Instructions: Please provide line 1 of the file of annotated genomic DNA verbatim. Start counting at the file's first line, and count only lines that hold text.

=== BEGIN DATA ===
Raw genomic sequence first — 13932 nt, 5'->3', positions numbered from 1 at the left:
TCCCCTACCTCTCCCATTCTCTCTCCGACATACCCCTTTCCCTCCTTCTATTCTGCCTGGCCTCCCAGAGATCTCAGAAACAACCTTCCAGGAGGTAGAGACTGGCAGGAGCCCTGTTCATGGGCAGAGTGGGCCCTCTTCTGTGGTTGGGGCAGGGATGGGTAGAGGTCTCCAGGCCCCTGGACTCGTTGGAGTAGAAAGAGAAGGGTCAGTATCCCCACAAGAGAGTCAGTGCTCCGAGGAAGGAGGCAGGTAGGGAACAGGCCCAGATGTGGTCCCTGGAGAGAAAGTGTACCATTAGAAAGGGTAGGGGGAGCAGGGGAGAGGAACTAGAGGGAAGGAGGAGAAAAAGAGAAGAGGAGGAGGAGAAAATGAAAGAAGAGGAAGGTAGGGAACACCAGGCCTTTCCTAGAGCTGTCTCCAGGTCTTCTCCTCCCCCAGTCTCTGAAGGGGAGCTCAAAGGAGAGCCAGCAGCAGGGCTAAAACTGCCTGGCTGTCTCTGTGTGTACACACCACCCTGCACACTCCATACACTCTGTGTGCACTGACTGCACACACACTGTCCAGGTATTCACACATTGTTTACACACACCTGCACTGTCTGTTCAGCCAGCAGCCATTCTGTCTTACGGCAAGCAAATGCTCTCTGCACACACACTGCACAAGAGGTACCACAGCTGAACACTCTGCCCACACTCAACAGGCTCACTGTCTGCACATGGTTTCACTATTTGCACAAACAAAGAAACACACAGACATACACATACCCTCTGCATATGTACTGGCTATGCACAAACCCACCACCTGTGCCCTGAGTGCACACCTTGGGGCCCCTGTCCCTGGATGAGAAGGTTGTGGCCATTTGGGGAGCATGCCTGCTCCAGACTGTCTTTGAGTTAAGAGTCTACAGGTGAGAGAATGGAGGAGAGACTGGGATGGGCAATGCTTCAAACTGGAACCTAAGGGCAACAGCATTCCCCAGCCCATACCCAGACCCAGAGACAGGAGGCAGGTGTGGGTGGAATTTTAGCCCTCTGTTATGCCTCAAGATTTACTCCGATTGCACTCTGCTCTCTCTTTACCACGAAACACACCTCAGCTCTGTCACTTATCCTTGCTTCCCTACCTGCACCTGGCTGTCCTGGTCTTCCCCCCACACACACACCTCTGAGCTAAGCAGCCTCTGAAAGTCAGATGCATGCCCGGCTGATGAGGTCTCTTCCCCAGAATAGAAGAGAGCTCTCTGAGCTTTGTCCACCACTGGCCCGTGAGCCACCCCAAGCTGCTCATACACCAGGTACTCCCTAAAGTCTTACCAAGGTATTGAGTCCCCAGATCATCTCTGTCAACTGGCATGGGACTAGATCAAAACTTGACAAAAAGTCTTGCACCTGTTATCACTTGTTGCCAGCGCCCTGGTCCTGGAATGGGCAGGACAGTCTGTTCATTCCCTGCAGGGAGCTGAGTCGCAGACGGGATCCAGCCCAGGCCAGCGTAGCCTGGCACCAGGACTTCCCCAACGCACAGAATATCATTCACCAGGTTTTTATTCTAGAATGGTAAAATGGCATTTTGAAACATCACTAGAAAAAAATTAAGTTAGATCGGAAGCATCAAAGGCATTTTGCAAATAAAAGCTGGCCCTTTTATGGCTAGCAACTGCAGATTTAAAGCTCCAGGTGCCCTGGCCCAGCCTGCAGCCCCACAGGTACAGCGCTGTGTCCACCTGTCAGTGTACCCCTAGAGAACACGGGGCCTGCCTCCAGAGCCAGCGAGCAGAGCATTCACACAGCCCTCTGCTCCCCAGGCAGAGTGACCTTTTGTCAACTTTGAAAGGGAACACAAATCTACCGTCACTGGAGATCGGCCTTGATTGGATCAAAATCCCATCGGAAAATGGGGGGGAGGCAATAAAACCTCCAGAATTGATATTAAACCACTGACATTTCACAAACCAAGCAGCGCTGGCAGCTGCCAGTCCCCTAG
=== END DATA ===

Raw genomic sequence first — 13932 nt, 5'->3', positions numbered from 1 at the left: